In 2018 and 2019, the Federal Centers for Medicare and Medicaid Services (CMS) provided new Medicare cards to more than 61 million seniors and other Medicare beneficiaries. Millions of Medicare patients are successfully using their new cards in doctor’s offices. However, many others may still have their old cards in their possession. SHINE/SMP (Serving Health Insurance Needs of Elders/Senior Medicare Patrol) and the Area Agency on Aging for Southwest Florida are urging Medicare beneficiaries to destroy their old Medicare cards, which will be invalid after Dec. 31, 2019.
The new red, white, and blue Medicare cards include a Medicare Beneficiary Identifier (MBI) instead of a social security number. The MBI is a more secure identification number using a combination of letters and numbers to help protect against personal identity theft and fraud.
Starting in 2020, health care providers will only be able to use the MBI when processing Medicare beneficiary claims. Providers such as hospitals, doctors and labs will not be able to submit Medicare claims using a patient’s social security number.
Even with the improvements to the new Medicare cards, it is important for beneficiaries to take precautions with their identification. Those with Medicare should guard their Medicare cards like a credit card and be wary of unsolicited requests for their Medicare number and personal information.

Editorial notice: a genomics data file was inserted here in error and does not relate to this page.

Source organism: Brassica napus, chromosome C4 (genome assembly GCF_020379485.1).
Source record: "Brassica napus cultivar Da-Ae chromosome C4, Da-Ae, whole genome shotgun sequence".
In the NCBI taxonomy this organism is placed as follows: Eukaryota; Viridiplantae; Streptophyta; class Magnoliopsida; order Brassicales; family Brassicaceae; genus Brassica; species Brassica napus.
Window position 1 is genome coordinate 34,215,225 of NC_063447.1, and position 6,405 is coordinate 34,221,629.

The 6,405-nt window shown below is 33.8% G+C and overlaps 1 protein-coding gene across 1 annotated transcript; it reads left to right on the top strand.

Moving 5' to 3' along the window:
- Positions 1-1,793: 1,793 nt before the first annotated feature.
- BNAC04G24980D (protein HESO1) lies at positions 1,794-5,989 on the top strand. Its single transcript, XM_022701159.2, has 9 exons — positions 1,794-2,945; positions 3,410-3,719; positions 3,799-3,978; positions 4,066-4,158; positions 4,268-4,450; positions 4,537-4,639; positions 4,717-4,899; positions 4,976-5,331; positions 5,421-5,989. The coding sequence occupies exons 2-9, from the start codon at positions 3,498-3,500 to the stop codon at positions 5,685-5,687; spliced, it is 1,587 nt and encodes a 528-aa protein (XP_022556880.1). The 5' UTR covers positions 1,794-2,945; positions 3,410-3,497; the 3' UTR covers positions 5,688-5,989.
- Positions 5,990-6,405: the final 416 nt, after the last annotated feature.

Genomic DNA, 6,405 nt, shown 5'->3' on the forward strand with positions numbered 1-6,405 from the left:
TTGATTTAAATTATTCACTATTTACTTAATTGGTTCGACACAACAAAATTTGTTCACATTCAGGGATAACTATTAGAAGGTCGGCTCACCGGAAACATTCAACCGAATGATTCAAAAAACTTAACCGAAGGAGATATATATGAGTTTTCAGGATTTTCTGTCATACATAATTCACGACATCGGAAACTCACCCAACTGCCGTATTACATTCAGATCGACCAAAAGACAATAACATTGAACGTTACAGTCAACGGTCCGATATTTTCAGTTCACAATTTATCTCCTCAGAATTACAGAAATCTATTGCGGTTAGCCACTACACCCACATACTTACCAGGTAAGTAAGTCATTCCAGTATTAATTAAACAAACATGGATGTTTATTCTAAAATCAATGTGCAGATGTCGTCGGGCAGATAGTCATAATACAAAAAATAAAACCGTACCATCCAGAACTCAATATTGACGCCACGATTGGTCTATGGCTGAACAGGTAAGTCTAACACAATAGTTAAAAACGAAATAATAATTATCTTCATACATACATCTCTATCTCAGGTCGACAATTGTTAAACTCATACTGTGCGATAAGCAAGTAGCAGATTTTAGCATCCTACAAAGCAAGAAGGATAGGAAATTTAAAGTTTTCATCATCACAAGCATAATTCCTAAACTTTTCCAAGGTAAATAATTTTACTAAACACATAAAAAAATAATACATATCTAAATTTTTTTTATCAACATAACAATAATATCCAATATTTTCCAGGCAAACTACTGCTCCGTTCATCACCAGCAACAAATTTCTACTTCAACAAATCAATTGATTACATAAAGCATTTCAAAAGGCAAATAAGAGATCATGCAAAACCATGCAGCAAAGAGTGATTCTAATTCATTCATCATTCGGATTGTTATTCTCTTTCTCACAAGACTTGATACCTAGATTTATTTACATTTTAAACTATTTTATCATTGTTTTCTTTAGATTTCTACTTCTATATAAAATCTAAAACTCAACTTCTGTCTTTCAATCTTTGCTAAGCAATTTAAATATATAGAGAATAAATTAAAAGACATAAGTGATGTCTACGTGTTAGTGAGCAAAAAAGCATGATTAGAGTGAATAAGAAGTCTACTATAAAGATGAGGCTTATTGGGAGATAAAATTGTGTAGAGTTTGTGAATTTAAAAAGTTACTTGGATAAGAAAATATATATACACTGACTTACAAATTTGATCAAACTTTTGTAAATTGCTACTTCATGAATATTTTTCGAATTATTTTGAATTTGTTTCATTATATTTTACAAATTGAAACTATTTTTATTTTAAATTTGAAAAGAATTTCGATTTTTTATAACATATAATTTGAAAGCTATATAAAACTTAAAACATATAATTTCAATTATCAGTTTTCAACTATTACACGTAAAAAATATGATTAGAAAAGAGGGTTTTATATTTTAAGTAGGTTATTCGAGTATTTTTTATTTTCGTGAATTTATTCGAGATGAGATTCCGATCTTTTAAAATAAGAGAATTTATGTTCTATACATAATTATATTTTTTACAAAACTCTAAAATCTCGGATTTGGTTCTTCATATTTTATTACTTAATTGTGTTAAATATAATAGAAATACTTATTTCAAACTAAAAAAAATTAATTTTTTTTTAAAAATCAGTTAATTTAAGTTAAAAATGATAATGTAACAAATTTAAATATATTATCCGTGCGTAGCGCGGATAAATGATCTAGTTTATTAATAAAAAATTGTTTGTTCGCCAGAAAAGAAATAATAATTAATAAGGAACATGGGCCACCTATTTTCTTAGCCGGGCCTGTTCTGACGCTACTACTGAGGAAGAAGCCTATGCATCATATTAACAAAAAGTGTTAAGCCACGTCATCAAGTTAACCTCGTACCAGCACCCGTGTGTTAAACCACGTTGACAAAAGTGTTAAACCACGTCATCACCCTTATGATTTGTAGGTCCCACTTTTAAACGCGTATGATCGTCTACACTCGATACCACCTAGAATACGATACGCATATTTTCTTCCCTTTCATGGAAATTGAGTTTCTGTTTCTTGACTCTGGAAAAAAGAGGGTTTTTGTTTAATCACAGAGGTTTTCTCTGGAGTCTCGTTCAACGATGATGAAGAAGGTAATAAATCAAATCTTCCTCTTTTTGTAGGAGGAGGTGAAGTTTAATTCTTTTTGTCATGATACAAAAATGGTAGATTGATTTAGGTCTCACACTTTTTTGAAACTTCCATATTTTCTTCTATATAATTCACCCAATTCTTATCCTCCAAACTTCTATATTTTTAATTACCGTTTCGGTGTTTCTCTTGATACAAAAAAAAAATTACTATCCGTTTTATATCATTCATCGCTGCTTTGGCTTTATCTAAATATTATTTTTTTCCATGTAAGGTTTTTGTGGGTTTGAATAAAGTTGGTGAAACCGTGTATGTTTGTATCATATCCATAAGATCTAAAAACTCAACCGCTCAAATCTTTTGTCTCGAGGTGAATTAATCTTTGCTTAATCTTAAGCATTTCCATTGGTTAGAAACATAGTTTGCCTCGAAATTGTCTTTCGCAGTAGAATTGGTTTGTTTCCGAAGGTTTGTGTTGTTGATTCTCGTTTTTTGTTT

“Guarding your card and personal information is just as important now, even with the new cards. Scammers are still out there,” explains Camilita Aldridge, the Area Agency on Aging’s SHINE Manager. “You should only give your Medicare number to your pharmacists, health care providers, and folks you trust to work with Medicare on your behalf.”
If you have not received your new Medicare card, there are multiple ways to get your card and MBI. Beneficiaries can call 1-800-MEDICARE for assistance with their MBI, and then create a MyMedicare.gov account online to print an official copy of their card. Accounts on MyMedicare.gov are password-protected and secure.
Those seeking hands-on assistance are encouraged to contact a SHINE counselor at the Area Agency on Aging. SHINE is a program of the Florida Department of Elder Affairs and is operated locally through the Area Agency on Aging for Southwest Florida. Specially-trained SHINE counselors help educate and empower Medicare beneficiaries, their families, and caregivers to understand their health care options so they can make the best decisions for their individual needs.